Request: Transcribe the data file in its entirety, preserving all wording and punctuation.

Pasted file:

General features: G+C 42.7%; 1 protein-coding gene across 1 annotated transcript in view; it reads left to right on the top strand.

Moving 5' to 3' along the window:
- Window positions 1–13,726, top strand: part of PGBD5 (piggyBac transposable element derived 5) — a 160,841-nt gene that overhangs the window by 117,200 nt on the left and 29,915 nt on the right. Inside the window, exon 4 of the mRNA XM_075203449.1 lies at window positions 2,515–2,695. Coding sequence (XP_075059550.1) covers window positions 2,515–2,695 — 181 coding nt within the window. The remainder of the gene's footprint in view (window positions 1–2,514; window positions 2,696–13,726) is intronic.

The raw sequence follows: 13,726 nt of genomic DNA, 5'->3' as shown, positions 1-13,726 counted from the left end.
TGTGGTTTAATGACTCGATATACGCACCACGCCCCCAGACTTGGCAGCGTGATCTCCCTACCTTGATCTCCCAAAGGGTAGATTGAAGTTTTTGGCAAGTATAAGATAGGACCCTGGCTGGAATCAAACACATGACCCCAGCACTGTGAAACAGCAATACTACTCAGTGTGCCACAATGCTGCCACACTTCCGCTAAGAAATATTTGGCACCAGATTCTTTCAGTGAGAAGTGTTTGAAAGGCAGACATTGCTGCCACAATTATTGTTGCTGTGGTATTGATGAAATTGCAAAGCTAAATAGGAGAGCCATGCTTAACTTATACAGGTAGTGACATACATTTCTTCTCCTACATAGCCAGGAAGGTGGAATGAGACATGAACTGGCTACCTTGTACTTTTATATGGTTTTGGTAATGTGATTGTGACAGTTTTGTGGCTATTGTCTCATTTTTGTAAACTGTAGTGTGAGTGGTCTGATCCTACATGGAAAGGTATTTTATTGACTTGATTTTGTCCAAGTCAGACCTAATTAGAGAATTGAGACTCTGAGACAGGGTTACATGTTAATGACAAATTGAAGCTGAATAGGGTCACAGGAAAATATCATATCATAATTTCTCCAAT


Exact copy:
General features: G+C 42.7%; 1 protein-coding gene across 1 annotated transcript in view; it reads left to right on the top strand.

Moving 5' to 3' along the window:
- Window positions 1–13,726, top strand: part of PGBD5 (piggyBac transposable element derived 5) — a 160,841-nt gene that overhangs the window by 117,200 nt on the left and 29,915 nt on the right. Inside the window, exon 4 of the mRNA XM_075203449.1 lies at window positions 2,515–2,695. Coding sequence (XP_075059550.1) covers window positions 2,515–2,695 — 181 coding nt within the window. The remainder of the gene's footprint in view (window positions 1–2,514; window positions 2,696–13,726) is intronic.

The raw sequence follows: 13,726 nt of genomic DNA, 5'->3' as shown, positions 1-13,726 counted from the left end.
TGTGGTTTAATGACTCGATATACGCACCACGCCCCCAGACTTGGCAGCGTGATCTCCCTACCTTGATCTCCCAAAGGGTAGATTGAAGTTTTTGGCAAGTATAAGATAGGACCCTGGCTGGAATCAAACACATGACCCCAGCACTGTGAAACAGCAATACTACTCAGTGTGCCACAATGCTGCCACACTTCCGCTAAGAAATATTTGGCACCAGATTCTTTCAGTGAGAAGTGTTTGAAAGGCAGACATTGCTGCCACAATTATTGTTGCTGTGGTATTGATGAAATTGCAAAGCTAAATAGGAGAGCCATGCTTAACTTATACAGGTAGTGACATACATTTCTTCTCCTACATAGCCAGGAAGGTGGAATGAGACATGAACTGGCTACCTTGTACTTTTATATGGTTTTGGTAATGTGATTGTGACAGTTTTGTGGCTATTGTCTCATTTTTGTAAACTGTAGTGTGAGTGGTCTGATCCTACATGGAAAGGTATTTTATTGACTTGATTTTGTCCAAGTCAGACCTAATTAGAGAATTGAGACTCTGAGACAGGGTTACATGTTAATGACAAATTGAAGCTGAATAGGGTCACAGGAAAATATCATATCATAATTTCTCCAAT